I designed these charming mushroom pincushions out of recycled materials and pieces of branches. If you change the design a bit, you could make a forest of trees in a similar way. –Another day perhaps. These pincushions could also be adapted into cupcake pincushions. Just scrape off the bark and paint the stump with lines like a cupcake bottom.
I know that mushroom pin cushions are old news but I’ve put my own spin on the idea (using wood for the stumps). The wood bottm makes them very stable.
Incites on how to make your own:
Gather supplies as seen in picture. –jar lid, wood stump, fabric, stuffing, plate for tracing. You will also need needle and thread and glue. Sometimes I use wool roving for the stuffing. The natural oils from the wool help to keep needles from rusting.
First, use a plate to trace a circle on a salvaged knit shirt. You want fabric that will stretch like a t-shirt.
The size of the plate will depend on the size of the jar lid you are using, which will depend on the stump size. The fabric will need to be bigger than the jar lid by about two inches extra all the way around. Smaller mushroom tops will require less, so test it out.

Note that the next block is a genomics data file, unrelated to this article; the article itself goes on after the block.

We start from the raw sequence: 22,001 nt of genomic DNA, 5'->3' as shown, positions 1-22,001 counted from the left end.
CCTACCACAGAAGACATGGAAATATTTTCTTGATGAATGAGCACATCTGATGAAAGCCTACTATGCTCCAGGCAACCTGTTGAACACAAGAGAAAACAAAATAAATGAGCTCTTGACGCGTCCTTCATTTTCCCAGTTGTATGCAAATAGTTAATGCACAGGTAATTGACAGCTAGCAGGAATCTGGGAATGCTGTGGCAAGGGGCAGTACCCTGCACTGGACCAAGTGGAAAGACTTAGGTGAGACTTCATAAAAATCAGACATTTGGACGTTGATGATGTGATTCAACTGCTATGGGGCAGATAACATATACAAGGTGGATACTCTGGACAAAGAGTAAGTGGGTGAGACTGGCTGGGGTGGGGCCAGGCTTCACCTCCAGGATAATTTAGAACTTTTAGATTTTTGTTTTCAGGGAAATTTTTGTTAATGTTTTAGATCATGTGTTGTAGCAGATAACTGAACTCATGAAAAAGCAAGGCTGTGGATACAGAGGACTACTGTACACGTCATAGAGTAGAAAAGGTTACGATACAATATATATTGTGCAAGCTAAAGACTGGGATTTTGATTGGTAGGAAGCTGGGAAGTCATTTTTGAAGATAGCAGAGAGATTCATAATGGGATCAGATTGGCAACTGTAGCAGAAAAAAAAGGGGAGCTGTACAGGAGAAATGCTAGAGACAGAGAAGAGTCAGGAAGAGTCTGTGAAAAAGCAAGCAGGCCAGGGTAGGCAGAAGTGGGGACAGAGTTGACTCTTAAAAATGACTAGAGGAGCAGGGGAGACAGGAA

Using a straight stitch (put the needle up then down, up, then down through the fabric) to sew all the way around your circle. Sew near the edge. I like to use a metal jar lid to help shape the mushroom to have a flatter bottom.
Pull the thread to gather the fabric. Add the jar lid and the stuffing and gather some more.
Knot the thread to hold the gather.
Glue the mushroom top to your stump. I used a branch that I chopped with a miter saw. You could use a hand saw. Put something heavy on top until the glue dries.
I made the tall mushroom out of a second-hand infant hat. I like to use it to hold threaded needles for quick access.